From No Subject - Encyclopedia of Psychoanalysis
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The letter refers to the material substrate, identical to the printed character, that serves as the vehicle for spoken or written language. It represents the two sides of the signifier (metaphor and metonymy) in the creation of meaning and in the production of dreams, where the letter designates one of the terms of the rebus. As the localized structure of the signifier, the letter's nature is real, exclusive of sense or meaning. Its function is symbolic to the extent that its absence determines the automatism of repetition. The letter constitutes the unconscious to the extent that it is organized as a literal heterogeneous set.

Freud's first allusion to the letter and its function is found in his correspondence with Wilhelm Fliess on December 6, 1896 (1950a), where he describes a system of inscribing perceptions, in which the process of repression can be conceptualized as the erasure of an inscription. In the analysis of the Wolfman, Freud (1918b) returns to the letter and its workings. In 1927, in his article on fetishism (1927e), he shows how a patient's erotic life remains attached to a permutation of letters.

However Freud never really formulated a theory of the letter. Jacques Lacan in 1954-1957 (1966) provided a theoretical elaboration of the functioning of the letter to the extent that it—and it alone—constitutes the topography of the unconscious.

Several additional aspects of how the letter functions need to be distinguished: its situation within the articulation of the two essential tropes that govern language, metaphor, and metonymy (Roman Jakobson), and the function it plays in the dialectic of desire and the automatism of repetition. To explain these functions a few linguistic concepts are necessary.

Returning to the Saussurian algorithm, Lacan emphasized the impermeable nature of the bar that separates signifier and signified. Contrary to what is suggested by the illustration of the algorithm between the sound "tree" and its iconic representation, the unconscious does not acknowledge any univocal correspondence between a signifier and a signified, because the signifier only functions through its difference with other elements in the verbal chain. Because of these three factors access to meaning can only occur through metaphor or metonymy. Thus Freud discovered the processes of condensation (Verdichtung) and displacement (Verschiebung) in dreams. These two operations take place at the cost of eliding the signifier upon which they were originally based. This first obliterated signifier is automatically repressed as part of the natural operation of the production of meaning. By extension, we recognize in this the model of symptom formation as a fact associated with language. Within the differential coupling of signifiers as they occur in a language this first signifier, the indifferent point of departure for metaphor or metonymy, can be conceptualized as precipitated in the materiality of a letter that represents it in the chain of signifiers. This letter also prefigures the trace of the lost object and the lack that causes desire, for in metonymy the trace of the loss is transferred to the object of desire. This led Lacan to designate the object-cause of desire by the letter a. The letter thus has a symbolic function that overdetermines the unalterable principle of the automatism of repetition to the extent that a letter will always be missing, the very letter that represents the lost object.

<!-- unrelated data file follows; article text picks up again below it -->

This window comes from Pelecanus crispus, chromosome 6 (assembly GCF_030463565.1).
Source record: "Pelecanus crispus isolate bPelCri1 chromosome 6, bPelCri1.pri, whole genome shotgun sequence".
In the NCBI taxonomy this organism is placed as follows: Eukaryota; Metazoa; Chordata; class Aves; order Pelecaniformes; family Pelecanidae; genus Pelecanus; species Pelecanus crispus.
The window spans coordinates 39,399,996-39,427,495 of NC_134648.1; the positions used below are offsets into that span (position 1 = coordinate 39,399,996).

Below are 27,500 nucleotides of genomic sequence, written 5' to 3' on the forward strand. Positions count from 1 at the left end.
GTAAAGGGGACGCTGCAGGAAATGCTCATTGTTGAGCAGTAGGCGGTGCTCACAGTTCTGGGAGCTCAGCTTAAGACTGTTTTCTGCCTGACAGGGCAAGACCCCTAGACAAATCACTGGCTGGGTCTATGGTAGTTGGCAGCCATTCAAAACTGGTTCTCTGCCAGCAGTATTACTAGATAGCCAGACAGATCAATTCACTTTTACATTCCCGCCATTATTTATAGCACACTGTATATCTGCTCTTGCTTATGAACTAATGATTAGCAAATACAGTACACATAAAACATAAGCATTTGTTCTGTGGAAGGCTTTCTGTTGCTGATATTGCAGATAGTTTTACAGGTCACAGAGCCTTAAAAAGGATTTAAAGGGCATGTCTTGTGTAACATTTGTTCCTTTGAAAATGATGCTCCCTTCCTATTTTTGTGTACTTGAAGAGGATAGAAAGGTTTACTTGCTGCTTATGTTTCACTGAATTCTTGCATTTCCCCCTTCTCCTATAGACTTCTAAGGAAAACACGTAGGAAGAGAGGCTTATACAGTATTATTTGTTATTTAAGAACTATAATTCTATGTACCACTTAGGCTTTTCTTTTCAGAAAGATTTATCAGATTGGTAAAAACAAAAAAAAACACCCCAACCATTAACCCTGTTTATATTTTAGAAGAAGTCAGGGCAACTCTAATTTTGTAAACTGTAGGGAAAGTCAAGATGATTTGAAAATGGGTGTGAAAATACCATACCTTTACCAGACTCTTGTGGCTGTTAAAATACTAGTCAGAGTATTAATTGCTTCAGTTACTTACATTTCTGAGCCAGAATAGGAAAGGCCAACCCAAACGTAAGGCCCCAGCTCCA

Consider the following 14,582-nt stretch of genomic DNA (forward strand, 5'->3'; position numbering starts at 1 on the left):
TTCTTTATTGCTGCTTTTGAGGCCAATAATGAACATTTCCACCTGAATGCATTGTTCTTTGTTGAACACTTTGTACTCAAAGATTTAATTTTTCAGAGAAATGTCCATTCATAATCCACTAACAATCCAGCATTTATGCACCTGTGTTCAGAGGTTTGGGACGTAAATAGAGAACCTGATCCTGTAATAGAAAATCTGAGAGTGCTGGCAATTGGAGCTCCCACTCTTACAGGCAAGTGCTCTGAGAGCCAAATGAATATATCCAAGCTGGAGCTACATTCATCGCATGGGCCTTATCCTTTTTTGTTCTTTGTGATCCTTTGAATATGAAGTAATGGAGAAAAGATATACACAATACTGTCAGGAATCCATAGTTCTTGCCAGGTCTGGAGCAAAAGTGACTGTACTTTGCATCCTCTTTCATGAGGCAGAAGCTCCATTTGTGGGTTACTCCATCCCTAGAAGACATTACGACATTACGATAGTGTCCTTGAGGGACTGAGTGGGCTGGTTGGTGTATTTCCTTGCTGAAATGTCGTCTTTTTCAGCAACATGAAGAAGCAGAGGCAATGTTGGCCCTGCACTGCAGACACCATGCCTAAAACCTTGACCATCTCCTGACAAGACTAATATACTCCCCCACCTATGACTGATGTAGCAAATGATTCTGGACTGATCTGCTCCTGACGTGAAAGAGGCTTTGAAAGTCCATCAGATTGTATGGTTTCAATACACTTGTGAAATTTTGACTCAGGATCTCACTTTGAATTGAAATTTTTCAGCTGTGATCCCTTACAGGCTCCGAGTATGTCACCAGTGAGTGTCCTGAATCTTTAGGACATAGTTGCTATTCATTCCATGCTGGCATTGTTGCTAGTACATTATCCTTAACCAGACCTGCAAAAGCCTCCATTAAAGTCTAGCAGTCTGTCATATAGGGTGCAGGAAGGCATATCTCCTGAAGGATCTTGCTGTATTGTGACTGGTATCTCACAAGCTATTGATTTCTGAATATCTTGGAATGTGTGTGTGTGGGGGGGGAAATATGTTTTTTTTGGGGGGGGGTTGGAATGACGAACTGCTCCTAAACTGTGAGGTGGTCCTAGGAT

Moreover, the impossibility of grasping the letter in its signification, its resistance to meaning, because it lies outside the signified, shows that in is essence the letter is real: It forms a hole in unconscious knowledge. Exploration of this hole in meaning using the real of the letter remains the nub of the unconscious in the experience of analysis.

See Also


  • Freud, Sigmund. (1918b). From the history of an infantile neurosis. SE, 17: 1-122.
  • ——. (1927e). Fetishism. SE, 21: 147-157.
  • ——. (1950a). Extracts from the Fliess papers, SE, 1: 173-280.
  • Lacan, Jacques. (1966) Écrits. Paris: Le Seuil.

Kid A In Alphabet Land

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Kid A In Alphabet Land Licks Another Larcenous Lurker - The Lecherous Letter!

A Letter Always Arrives At Its Destination - And Wherever You Go, There You Are! Your Keys Are Always In The Last Place You Look, Too! Fort, Duh.